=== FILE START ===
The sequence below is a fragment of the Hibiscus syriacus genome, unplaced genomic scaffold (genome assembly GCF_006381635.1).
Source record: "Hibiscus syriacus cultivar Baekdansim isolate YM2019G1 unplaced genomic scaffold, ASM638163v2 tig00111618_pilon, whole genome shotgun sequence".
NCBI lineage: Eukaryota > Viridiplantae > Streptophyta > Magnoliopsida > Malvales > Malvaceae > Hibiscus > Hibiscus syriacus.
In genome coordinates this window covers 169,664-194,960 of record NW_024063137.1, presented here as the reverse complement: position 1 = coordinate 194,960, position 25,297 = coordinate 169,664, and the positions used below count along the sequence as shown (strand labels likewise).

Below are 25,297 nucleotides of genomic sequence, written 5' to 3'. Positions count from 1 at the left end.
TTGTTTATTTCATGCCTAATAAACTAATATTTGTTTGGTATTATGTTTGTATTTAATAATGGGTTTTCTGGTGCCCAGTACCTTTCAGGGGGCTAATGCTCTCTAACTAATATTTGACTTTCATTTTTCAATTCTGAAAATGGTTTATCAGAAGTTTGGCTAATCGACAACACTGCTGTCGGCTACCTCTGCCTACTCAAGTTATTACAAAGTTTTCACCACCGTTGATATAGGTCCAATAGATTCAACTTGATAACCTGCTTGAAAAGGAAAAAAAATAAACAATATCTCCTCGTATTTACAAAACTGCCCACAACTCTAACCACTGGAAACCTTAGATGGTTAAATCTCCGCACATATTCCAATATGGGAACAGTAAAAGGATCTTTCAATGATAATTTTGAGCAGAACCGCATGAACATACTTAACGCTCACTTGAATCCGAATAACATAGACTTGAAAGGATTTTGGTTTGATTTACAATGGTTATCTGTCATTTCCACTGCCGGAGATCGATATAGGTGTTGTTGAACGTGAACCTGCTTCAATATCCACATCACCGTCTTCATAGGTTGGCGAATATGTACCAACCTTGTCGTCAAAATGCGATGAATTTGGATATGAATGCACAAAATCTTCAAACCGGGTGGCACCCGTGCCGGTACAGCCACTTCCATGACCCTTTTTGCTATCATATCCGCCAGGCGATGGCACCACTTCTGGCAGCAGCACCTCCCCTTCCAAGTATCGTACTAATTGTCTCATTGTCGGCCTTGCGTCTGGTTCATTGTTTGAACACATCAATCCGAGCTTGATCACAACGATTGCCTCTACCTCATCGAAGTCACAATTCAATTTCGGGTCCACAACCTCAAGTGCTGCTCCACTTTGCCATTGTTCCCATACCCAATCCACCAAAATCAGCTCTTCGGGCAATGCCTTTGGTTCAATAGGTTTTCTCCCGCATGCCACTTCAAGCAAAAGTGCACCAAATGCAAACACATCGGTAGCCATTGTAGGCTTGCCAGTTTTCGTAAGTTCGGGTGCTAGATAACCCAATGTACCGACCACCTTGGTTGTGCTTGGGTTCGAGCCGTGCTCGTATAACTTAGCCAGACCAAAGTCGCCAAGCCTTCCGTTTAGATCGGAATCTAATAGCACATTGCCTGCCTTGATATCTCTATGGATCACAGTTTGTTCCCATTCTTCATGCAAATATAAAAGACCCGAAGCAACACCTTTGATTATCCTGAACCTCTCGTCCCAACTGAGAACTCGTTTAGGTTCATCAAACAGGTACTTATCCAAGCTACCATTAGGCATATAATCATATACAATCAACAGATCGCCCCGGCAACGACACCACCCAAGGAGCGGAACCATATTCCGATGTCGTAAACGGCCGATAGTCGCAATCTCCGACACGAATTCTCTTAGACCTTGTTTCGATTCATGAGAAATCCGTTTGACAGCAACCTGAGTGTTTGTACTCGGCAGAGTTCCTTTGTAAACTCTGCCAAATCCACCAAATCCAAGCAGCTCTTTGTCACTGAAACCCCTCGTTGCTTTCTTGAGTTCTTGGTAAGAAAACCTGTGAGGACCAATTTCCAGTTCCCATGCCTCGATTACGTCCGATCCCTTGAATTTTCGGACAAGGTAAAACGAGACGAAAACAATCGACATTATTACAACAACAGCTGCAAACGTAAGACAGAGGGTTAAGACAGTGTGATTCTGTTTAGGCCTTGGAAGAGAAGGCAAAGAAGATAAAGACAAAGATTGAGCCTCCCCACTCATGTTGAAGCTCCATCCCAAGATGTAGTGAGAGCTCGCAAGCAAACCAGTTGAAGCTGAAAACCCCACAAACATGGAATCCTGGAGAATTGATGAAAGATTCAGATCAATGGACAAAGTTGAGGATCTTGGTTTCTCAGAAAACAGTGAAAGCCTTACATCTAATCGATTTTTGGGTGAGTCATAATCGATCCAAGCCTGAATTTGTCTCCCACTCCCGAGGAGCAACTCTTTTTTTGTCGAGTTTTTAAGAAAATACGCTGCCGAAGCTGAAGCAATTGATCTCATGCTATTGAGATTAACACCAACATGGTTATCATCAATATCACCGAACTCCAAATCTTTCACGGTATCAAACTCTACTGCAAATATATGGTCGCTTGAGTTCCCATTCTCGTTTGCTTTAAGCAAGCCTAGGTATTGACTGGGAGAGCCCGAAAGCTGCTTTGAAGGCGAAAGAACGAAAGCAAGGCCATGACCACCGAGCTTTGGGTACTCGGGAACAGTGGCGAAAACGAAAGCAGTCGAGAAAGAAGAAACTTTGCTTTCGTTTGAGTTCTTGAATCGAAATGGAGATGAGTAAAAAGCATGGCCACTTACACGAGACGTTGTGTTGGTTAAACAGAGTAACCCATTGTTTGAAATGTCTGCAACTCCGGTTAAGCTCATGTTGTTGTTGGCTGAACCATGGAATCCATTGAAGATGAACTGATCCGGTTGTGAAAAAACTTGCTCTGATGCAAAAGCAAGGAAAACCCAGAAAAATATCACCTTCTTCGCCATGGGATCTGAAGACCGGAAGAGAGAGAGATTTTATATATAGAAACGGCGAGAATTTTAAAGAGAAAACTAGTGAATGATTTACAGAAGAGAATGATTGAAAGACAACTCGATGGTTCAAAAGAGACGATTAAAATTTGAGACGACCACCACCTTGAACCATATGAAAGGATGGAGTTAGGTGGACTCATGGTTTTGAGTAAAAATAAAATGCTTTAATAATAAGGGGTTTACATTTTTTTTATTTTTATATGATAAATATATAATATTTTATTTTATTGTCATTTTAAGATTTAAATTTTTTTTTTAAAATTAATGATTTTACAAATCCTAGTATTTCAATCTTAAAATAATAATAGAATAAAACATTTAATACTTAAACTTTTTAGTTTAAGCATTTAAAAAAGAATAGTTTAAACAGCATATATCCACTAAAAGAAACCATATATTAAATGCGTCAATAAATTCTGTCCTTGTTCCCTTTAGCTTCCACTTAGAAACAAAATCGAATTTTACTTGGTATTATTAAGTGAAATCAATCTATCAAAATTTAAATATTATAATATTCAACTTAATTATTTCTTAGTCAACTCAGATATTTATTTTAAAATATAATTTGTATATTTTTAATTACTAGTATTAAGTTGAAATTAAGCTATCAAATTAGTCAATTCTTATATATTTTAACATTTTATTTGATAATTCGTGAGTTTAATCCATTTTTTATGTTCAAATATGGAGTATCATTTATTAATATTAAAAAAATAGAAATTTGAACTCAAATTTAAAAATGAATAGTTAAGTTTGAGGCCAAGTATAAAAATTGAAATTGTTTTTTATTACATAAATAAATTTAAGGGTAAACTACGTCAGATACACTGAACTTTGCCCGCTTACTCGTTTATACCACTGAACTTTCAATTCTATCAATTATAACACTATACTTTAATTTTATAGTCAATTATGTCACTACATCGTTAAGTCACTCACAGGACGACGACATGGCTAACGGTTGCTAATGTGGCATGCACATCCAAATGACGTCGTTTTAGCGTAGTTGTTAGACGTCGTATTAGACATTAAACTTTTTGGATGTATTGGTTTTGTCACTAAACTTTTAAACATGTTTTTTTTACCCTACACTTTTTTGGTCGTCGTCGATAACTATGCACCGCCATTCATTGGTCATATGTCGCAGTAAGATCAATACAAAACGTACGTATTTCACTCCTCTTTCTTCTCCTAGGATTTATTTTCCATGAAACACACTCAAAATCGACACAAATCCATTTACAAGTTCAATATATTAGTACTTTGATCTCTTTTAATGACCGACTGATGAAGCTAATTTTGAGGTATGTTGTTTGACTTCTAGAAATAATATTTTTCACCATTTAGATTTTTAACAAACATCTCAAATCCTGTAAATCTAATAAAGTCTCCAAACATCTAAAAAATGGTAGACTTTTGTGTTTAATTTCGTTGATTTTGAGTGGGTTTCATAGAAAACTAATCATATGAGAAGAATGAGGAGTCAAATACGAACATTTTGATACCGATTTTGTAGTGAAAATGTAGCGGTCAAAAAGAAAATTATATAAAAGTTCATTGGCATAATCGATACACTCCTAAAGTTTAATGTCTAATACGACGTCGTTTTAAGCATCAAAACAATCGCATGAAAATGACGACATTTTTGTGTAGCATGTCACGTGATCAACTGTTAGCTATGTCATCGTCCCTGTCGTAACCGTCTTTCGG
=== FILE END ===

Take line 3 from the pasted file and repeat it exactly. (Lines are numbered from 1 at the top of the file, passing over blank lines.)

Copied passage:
NCBI lineage: Eukaryota > Viridiplantae > Streptophyta > Magnoliopsida > Malvales > Malvaceae > Hibiscus > Hibiscus syriacus.